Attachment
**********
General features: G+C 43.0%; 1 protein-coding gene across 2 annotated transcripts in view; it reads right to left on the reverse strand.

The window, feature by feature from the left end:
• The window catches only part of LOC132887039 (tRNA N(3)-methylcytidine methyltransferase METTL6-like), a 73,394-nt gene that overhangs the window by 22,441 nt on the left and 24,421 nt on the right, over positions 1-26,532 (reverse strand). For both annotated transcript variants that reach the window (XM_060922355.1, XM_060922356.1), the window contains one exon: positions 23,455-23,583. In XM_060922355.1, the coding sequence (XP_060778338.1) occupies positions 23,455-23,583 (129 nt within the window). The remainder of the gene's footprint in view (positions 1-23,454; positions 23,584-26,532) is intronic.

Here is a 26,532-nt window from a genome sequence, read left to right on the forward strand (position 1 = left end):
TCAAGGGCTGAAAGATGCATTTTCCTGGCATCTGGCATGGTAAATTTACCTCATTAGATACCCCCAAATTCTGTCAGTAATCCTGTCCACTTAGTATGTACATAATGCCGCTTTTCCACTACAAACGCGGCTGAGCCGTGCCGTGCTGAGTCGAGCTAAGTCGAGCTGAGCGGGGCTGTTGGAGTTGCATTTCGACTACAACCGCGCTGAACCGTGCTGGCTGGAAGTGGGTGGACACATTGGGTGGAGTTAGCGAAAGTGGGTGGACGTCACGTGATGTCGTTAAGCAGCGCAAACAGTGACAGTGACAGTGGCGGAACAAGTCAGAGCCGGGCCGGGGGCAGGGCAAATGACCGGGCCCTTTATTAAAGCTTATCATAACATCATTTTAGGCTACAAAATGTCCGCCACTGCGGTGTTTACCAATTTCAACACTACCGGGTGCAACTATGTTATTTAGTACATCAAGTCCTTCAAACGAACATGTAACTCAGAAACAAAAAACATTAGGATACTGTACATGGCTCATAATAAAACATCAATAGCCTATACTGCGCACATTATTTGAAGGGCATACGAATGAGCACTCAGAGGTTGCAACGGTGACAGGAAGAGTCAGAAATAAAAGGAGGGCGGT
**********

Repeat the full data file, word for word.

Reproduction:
General features: G+C 43.0%; 1 protein-coding gene across 2 annotated transcripts in view; it reads right to left on the reverse strand.

The window, feature by feature from the left end:
• The window catches only part of LOC132887039 (tRNA N(3)-methylcytidine methyltransferase METTL6-like), a 73,394-nt gene that overhangs the window by 22,441 nt on the left and 24,421 nt on the right, over positions 1-26,532 (reverse strand). For both annotated transcript variants that reach the window (XM_060922355.1, XM_060922356.1), the window contains one exon: positions 23,455-23,583. In XM_060922355.1, the coding sequence (XP_060778338.1) occupies positions 23,455-23,583 (129 nt within the window). The remainder of the gene's footprint in view (positions 1-23,454; positions 23,584-26,532) is intronic.

Here is a 26,532-nt window from a genome sequence, read left to right on the forward strand (position 1 = left end):
TCAAGGGCTGAAAGATGCATTTTCCTGGCATCTGGCATGGTAAATTTACCTCATTAGATACCCCCAAATTCTGTCAGTAATCCTGTCCACTTAGTATGTACATAATGCCGCTTTTCCACTACAAACGCGGCTGAGCCGTGCCGTGCTGAGTCGAGCTAAGTCGAGCTGAGCGGGGCTGTTGGAGTTGCATTTCGACTACAACCGCGCTGAACCGTGCTGGCTGGAAGTGGGTGGACACATTGGGTGGAGTTAGCGAAAGTGGGTGGACGTCACGTGATGTCGTTAAGCAGCGCAAACAGTGACAGTGACAGTGGCGGAACAAGTCAGAGCCGGGCCGGGGGCAGGGCAAATGACCGGGCCCTTTATTAAAGCTTATCATAACATCATTTTAGGCTACAAAATGTCCGCCACTGCGGTGTTTACCAATTTCAACACTACCGGGTGCAACTATGTTATTTAGTACATCAAGTCCTTCAAACGAACATGTAACTCAGAAACAAAAAACATTAGGATACTGTACATGGCTCATAATAAAACATCAATAGCCTATACTGCGCACATTATTTGAAGGGCATACGAATGAGCACTCAGAGGTTGCAACGGTGACAGGAAGAGTCAGAAATAAAAGGAGGGCGGT